LITTLE ROCK, Ark. - Mike Huckabee once advocated isolating AIDS patients from the general public, opposed increased federal funding in the search for a cure and said homosexuality could "pose a dangerous public health risk."
As a candidate for a U.S. Senate seat in 1992, Huckabee answered 229 questions submitted to him by The Associated Press. Besides a quarantine, Huckabee suggested that Hollywood celebrities fund AIDS research from their own pockets, rather than federal health agencies.
Huckabee said Saturday that his comments came at a time when the public was still learning about HIV and AIDS and promised to do "everything possible to transform the promise of a vaccine and a cure into reality."
In 1992, Huckabee wrote, "If the federal government is truly serious about doing something with the AIDS virus, we need to take steps that would isolate the carriers of this plague."
"It is difficult to understand the public policy towards AIDS. It is the first time in the history of civilization in which the carriers of a genuine plague have not been isolated from the general population, and in which this deadly disease for which there is no cure is being treated as a civil rights issue instead of the true health crisis it represents."
The AP submitted the questionnaire to both candidates in the 1992 senate race; only Huckabee responded. Incumbent Sen. Dale Bumpers won his fourth term; Huckabee was elected lieutenant governor the next year and became governor in 1996.
When asked about AIDS research in 1992, Huckabee complained that AIDS research received an unfair share of federal dollars when compared to cancer, diabetes and heart disease.
"In light of the extraordinary funds already being given for AIDS research, it does not seem that additional federal spending can be justified," Huckabee wrote. "An alternative would be to request that multimillionaire celebrities, such as Elizabeth Taylor (,) Madonna and others who are pushing for more AIDS funding be encouraged to give out of their own personal treasuries increased amounts for AIDS research."
Huckabee said in a prepared statement released by his campaign Saturday afternoon that he called for quarantine when there was a lot of confusion about how AIDS is spread. He said he wanted at the time to follow traditional medical practices used for dealing with tuberculosis and other infectious diseases.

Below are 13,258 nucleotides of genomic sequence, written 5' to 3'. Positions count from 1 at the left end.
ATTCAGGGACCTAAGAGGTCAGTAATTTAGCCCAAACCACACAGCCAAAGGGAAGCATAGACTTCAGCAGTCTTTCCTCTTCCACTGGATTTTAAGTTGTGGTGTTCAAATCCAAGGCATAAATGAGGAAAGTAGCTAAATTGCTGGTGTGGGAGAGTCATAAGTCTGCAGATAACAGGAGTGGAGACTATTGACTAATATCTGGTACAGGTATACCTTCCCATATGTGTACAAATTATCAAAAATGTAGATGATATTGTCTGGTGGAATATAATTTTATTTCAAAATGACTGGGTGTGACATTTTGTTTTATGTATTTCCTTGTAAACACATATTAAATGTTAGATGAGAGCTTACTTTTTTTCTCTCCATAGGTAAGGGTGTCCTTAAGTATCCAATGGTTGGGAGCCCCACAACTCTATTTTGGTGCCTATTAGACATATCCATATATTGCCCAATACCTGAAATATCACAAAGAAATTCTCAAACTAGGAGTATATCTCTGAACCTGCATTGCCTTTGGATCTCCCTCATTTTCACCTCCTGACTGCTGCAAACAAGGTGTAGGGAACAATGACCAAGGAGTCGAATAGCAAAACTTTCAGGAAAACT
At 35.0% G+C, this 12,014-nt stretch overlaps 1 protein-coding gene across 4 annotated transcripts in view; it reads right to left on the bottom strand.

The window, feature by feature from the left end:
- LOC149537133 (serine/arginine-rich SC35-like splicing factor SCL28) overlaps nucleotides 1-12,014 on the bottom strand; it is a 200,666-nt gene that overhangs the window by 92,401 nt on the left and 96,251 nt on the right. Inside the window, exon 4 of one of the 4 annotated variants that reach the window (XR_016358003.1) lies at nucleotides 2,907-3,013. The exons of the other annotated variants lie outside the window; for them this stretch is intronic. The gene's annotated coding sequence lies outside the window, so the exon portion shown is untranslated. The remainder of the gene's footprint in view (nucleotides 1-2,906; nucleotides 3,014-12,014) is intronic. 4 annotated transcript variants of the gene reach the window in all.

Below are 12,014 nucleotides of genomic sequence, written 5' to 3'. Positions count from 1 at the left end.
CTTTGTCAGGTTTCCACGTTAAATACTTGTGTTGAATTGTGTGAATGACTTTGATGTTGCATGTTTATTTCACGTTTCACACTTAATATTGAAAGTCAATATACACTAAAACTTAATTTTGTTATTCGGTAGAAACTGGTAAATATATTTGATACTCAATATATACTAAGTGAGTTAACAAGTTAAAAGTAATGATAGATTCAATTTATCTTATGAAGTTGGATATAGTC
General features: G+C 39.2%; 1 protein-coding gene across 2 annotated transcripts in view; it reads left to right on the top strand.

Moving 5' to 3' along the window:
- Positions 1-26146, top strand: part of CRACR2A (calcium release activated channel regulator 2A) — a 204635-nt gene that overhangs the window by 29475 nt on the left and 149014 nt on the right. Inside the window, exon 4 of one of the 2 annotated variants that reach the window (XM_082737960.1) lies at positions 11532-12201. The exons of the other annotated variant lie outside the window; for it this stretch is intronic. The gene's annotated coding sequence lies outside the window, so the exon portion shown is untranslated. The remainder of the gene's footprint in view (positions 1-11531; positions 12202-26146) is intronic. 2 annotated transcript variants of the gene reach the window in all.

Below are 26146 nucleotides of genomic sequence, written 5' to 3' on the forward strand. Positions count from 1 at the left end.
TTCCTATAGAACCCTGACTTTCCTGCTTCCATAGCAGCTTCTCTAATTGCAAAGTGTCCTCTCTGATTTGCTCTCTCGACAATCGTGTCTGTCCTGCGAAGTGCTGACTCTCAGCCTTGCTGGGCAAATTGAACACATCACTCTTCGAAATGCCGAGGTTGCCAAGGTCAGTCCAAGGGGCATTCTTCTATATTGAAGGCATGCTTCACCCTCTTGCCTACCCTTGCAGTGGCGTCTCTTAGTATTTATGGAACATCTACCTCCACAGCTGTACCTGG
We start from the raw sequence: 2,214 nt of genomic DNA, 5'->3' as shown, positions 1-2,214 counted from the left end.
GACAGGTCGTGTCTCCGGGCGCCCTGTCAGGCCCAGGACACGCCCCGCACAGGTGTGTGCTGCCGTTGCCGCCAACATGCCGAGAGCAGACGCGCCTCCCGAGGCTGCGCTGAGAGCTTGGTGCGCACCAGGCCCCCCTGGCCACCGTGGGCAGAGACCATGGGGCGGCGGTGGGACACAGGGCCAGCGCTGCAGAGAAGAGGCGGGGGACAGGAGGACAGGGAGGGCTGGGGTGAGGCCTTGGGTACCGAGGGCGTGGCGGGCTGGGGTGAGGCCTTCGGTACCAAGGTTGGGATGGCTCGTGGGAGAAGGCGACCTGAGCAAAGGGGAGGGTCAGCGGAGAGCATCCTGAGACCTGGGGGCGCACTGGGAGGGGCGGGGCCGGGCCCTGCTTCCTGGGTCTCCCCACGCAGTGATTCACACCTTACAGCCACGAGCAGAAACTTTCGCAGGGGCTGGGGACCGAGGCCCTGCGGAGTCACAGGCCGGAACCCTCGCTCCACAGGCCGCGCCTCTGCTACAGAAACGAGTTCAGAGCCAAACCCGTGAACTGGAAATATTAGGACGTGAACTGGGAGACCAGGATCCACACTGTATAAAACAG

"We now know that the virus that causes AIDS is spread differently, with a lower level of contact than with TB," Huckabee said. "But looking back almost 20 years, my concern was the uncertain risk to the general population -- if we got it wrong, many people would die needlessly. My concern was safety first, political correctness last."
When Huckabee wrote his answers in 1992, it was common knowledge that AIDS could not be spread by casual contact. In late 1991, the Centers for Disease Control and Prevention said there were 195,718 AIDS patients in the country and that 126,159 people had died from the syndrome.
The nation had an increased awareness of AIDS at the time because pro basketball star Magic Johnson had recently disclosed he carried the virus responsible for it. Johnson retired but returned to the NBA briefly during the 1995-96 season.
Since becoming a presidential candidate this year, Huckabee has supported increased federal funding for AIDS research through the National Institutes of Health.
"My administration will be the first to have an overarching strategy for dealing with HIV and AIDS here in the United States, with a partnership between the public and private sectors that will provide necessary financing and a realistic path toward our goals," Huckabee said in a statement posted on his campaign Web site last month.
Also in the wide-ranging AP questionnaire in 1992, Huckabee said, "I feel homosexuality is an aberrant, unnatural, and sinful lifestyle, and we now know it can pose a dangerous public health risk."
A Southern Baptist preacher, Huckabee has been a favorite among social conservatives for his vocal opposition to gay marriage. In 2003, Huckabee said that the U.S. Supreme Court was probably right to strike down anti-sodomy laws, but that states still should be able to restrict things such as gay marriage or domestic partner benefits.
"What people do in the privacy of their own lives as adults is their business," Huckabee said. "If they bring it into the public square and ask me as a taxpayer to support it or to endorse it, then it becomes a matter of public discussion and discourse."